Researchers from the University of California, Berkeley have also fabricated a chip-scale LiDAR embedded on a 3 mm by 3 mm silicon-photonic chip that uses a 5-V power supply and is coupled with novel self-sweeping lasers. This chip, developed in collaboration with Bandwidth10, Inc., a Californian company based in San Jose, performs 180,000 range measurements per second with a precision smaller than a millimetre.
The supremacy of LiDAR is not assured. On June 24, 2017, researchers of the Korea Advanced Institute of Science and Technology reported that when they used a device that produced a strong light of the same wavelength as that used by a specific LiDAR unit, they could actually “erase” detectable objects in the sensed output of the LiDAR’s detector. 
Oculii and Arbe Robotics, two startups based in Dayton (Ohio, US) and Tel Aviv, Israel respectively, have been developing high resolution 4D radars, which provide information on an object’s 3D position, as well as its speed (via Doppler-based measurements). Arbe Robotics state that their device has been designed to achieve Level 4 full autonomous driving, featuring an obstacle detection system accurate at up to 300 meters, and samples a real-time picture up to 50 times per second. Although they have not provided an official release date or production timeline, they have announced plans to sell their hardware and software as one package to car manufacturers, as well as to auto part integrators like Denso and Bosch.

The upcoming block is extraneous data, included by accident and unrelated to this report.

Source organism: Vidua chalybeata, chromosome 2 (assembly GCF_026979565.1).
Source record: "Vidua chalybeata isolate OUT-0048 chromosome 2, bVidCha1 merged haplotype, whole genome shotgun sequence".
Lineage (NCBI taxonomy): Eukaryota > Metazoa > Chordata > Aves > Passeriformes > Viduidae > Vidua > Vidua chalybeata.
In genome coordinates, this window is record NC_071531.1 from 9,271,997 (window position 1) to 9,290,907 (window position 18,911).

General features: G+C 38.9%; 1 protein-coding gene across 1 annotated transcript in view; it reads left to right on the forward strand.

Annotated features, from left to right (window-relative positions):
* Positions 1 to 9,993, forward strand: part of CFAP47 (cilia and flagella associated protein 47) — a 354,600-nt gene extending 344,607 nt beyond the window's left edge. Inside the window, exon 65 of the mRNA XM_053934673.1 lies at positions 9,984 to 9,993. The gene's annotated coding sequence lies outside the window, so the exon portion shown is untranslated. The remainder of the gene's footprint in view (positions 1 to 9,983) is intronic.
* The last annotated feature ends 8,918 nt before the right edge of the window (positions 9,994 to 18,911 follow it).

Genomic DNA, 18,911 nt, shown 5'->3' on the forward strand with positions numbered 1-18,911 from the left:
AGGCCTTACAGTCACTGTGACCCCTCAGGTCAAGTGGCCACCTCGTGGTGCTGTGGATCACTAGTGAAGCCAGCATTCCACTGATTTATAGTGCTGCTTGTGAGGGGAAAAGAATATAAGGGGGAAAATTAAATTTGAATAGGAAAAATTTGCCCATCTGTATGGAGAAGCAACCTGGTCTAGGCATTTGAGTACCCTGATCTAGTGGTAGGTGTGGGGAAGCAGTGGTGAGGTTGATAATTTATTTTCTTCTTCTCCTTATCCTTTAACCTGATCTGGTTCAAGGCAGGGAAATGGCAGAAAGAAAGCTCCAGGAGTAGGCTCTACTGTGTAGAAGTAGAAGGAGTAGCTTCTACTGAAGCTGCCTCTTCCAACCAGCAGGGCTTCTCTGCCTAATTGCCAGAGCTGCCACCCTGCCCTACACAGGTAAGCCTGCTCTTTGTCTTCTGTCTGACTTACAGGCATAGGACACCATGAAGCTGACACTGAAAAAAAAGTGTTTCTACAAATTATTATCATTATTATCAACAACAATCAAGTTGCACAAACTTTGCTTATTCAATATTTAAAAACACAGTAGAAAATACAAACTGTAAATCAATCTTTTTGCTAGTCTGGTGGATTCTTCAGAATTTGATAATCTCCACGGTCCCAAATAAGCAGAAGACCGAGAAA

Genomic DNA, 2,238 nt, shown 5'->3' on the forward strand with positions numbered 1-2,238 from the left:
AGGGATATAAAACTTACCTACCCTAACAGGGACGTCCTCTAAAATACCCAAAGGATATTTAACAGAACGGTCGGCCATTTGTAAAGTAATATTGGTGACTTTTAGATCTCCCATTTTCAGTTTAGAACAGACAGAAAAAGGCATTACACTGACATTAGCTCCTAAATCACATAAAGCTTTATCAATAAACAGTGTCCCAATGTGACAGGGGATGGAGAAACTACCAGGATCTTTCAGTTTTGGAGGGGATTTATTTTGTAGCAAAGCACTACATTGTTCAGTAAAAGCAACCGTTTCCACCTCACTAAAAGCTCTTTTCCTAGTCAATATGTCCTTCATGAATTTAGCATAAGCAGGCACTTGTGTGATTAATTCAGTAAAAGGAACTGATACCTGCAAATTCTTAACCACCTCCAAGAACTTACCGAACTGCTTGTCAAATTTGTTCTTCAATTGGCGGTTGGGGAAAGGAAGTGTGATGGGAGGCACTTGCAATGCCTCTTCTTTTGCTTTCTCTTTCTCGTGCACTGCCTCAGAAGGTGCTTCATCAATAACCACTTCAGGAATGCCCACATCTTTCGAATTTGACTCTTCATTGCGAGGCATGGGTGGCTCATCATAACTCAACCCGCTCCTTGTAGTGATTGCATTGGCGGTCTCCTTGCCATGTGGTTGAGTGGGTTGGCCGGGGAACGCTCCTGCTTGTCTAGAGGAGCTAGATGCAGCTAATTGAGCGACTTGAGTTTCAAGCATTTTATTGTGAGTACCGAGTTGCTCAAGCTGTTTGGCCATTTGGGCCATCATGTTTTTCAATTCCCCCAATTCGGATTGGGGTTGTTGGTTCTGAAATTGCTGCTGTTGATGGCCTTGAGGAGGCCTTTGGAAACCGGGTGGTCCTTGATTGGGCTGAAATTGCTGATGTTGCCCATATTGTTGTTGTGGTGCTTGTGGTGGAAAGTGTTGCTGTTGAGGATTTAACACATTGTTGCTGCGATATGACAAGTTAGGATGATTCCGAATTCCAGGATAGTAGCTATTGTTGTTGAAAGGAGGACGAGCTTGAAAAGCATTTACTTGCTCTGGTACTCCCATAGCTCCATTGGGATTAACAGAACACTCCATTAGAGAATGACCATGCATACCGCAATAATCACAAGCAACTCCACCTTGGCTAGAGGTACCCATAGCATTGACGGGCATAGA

Echodyne, a specialist in radar vision, is currently optimising its new 4D Metamaterial Electronically Scanning Array (MESA). Unlike conventional phased-array devices, which use a grid of antennas and phase-shifters to steer a radar beam in a desired direction, this miniaturised MESA—only slightly larger than an iPhone 6 Plus—uses very small, orientable, electrically-controlled panels that can be tilted together to shift the beam in less than a microsecond, without the need for any phase-shifter. It can also determine velocity down to two meters per second while drawing only 35 watts of power. It has been proven to be able to track trucks at a range greater than three kilometres, to detect and track walkers at around 1.4 km, and can detect a DJI Phantom 4 drone flying at a distance of up to 750 meters. This metamaterial-based technology is also being implemented in radars by Metawave.


Expected to hit the market within the next decade, fully autonomous vehicles are both benefiting from and stimulating the development of emerging sensing and computing technologies. In order to reach Level 5 autonomy in all driving situations and environments, both the sensing problem—detecting moving objects, driving paths, and road signs—and the mapping problem—providing the car with a complete picture of its surroundings, updated with an ultra-high refresh rate—must be solved. Though automotive companies seem to have reached a consensus on the use of well-established sensors such as cameras, radars, ultrasonic detectors, and GPS receivers, the details of their strategies to take vehicles from ADAS to fully autonomous differ. Will the future of automated driving be made with better sensors or better computers? Autonomous driving technology is at a crossroads, as recent developments in artificial intelligence, machine learning, and big data processing have led companies like Intel and Mobileye play a more increasing role in the automotive sector.